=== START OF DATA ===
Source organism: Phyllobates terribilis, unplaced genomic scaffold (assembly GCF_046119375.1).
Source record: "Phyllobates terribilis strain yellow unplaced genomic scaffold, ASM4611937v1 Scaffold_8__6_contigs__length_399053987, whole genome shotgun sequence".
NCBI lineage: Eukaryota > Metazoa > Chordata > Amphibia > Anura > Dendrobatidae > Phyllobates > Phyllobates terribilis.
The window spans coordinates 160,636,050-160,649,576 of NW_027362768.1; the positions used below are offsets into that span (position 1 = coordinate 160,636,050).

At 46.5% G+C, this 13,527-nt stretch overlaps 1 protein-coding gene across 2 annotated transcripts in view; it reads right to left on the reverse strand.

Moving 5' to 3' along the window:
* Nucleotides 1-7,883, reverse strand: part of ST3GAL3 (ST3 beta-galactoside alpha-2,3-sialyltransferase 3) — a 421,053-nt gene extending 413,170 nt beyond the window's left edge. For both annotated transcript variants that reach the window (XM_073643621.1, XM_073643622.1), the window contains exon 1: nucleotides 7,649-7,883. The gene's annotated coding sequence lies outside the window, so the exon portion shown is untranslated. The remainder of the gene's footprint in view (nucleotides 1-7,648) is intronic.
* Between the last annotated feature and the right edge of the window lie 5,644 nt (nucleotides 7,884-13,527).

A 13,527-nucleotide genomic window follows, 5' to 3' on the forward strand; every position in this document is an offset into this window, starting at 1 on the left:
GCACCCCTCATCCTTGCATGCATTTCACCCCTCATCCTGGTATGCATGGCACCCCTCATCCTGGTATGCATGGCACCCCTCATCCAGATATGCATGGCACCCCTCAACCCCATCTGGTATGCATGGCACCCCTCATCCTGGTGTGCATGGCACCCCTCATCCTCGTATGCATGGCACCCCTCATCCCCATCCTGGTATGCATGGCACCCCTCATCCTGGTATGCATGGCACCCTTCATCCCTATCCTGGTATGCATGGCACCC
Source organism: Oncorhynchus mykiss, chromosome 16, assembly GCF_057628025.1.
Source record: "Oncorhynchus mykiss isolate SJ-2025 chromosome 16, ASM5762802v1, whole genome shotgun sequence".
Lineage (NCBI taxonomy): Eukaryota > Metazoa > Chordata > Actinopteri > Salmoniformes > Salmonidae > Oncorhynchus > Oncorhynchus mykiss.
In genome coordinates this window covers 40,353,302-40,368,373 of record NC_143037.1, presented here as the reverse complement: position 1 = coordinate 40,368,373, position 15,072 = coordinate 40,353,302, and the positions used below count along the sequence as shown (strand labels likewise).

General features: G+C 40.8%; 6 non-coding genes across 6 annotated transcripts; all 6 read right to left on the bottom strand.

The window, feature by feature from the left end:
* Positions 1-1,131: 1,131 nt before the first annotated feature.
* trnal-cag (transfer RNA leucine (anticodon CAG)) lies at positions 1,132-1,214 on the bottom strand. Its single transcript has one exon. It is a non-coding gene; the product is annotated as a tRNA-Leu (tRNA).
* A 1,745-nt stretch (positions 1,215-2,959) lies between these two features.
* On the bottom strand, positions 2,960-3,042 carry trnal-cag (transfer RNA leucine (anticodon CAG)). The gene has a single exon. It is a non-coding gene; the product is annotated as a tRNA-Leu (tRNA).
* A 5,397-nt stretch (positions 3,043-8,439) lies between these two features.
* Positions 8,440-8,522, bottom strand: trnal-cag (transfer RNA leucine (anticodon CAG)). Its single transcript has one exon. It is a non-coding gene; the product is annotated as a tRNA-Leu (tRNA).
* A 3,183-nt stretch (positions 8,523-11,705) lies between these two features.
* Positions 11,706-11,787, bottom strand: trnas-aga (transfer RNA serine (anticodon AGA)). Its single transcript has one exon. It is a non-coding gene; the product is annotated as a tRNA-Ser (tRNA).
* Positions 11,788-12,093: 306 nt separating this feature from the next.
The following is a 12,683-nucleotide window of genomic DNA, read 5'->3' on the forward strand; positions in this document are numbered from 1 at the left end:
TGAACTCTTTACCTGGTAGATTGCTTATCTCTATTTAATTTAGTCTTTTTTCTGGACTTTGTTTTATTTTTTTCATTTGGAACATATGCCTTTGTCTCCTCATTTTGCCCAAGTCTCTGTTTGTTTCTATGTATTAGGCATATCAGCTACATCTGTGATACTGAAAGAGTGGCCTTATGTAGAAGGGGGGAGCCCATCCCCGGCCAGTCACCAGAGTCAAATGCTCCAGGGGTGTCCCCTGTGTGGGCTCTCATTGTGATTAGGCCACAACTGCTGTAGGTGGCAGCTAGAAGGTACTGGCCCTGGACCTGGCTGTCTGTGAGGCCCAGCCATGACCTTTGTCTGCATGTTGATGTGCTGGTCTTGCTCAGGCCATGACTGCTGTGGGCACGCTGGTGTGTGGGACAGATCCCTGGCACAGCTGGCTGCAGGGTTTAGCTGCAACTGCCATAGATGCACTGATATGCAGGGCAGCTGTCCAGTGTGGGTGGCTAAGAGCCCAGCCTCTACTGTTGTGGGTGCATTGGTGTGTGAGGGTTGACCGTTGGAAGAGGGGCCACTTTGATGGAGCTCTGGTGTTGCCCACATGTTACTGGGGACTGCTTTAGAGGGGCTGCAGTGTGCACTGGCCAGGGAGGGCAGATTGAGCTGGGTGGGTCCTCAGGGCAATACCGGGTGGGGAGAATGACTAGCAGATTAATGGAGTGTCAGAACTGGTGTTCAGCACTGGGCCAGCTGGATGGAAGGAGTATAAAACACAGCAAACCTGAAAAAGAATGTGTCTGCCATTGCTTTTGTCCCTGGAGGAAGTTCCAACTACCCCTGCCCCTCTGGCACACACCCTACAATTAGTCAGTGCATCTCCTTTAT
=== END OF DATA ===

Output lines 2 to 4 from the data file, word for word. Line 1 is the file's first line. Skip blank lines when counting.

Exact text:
Source record: "Phyllobates terribilis strain yellow unplaced genomic scaffold, ASM4611937v1 Scaffold_8__6_contigs__length_399053987, whole genome shotgun sequence".
NCBI lineage: Eukaryota > Metazoa > Chordata > Amphibia > Anura > Dendrobatidae > Phyllobates > Phyllobates terribilis.
The window spans coordinates 160,636,050-160,649,576 of NW_027362768.1; the positions used below are offsets into that span (position 1 = coordinate 160,636,050).